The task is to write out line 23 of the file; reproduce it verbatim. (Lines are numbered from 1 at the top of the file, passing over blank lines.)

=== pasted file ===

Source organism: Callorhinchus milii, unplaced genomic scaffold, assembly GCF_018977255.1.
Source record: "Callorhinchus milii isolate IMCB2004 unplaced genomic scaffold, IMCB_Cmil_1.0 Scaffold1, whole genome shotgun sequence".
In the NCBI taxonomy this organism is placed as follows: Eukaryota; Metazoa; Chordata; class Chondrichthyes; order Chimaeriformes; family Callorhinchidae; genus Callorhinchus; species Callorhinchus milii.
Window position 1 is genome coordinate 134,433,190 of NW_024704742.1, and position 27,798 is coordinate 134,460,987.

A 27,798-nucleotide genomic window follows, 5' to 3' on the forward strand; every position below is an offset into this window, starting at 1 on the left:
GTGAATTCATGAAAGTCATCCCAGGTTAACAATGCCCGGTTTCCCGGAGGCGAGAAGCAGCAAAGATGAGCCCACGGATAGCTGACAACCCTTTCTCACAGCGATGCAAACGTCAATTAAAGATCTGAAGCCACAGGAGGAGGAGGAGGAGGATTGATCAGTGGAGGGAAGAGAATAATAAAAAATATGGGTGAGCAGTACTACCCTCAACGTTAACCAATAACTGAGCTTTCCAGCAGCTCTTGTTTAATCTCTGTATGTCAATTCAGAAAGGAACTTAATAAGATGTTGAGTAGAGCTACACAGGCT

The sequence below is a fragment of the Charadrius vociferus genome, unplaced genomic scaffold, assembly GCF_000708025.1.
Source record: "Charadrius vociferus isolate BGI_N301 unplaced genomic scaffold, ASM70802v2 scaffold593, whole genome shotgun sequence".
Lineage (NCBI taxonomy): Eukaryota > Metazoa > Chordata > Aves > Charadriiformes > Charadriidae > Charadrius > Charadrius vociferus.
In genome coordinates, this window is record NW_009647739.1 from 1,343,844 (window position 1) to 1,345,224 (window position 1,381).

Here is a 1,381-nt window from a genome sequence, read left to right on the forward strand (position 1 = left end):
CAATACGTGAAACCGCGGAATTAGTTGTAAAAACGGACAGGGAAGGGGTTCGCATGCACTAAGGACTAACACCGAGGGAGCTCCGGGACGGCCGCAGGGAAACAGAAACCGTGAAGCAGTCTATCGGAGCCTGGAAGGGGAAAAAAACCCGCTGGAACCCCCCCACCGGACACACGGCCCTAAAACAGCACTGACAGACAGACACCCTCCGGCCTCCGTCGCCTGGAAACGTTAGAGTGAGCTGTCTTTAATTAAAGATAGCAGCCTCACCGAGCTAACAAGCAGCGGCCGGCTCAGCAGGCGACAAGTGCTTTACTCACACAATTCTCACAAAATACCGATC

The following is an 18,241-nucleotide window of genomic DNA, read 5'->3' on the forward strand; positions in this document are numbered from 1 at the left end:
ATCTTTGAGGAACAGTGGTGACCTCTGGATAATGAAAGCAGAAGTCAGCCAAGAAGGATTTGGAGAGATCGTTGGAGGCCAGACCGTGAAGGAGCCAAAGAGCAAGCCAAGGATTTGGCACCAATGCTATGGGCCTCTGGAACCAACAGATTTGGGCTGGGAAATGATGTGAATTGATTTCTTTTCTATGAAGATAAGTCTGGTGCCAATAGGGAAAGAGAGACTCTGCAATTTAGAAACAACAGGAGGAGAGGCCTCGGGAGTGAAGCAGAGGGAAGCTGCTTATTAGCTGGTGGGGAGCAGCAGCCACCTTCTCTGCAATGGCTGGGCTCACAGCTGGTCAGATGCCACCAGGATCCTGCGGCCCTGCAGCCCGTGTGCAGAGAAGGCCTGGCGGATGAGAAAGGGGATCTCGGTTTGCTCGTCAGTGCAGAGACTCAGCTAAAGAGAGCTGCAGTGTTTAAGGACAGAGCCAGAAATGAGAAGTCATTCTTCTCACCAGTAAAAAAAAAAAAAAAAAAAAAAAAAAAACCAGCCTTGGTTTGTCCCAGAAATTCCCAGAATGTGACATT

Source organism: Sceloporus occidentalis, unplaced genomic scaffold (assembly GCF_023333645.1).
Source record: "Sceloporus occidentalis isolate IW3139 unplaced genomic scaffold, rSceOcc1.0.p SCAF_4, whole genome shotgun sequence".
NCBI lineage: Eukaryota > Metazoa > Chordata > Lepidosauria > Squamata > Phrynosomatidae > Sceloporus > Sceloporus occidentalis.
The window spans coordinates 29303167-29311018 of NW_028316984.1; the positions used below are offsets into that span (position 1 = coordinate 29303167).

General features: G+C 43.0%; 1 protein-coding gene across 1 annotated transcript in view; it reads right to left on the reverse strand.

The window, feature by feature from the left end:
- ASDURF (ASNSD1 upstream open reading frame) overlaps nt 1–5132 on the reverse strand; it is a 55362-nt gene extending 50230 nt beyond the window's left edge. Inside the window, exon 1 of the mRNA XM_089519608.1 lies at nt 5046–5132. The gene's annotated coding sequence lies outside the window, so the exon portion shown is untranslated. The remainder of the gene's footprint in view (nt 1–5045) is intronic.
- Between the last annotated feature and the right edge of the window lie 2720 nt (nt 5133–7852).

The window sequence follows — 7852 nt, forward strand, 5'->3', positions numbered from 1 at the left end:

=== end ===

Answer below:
The window sequence follows — 7852 nt, forward strand, 5'->3', positions numbered from 1 at the left end: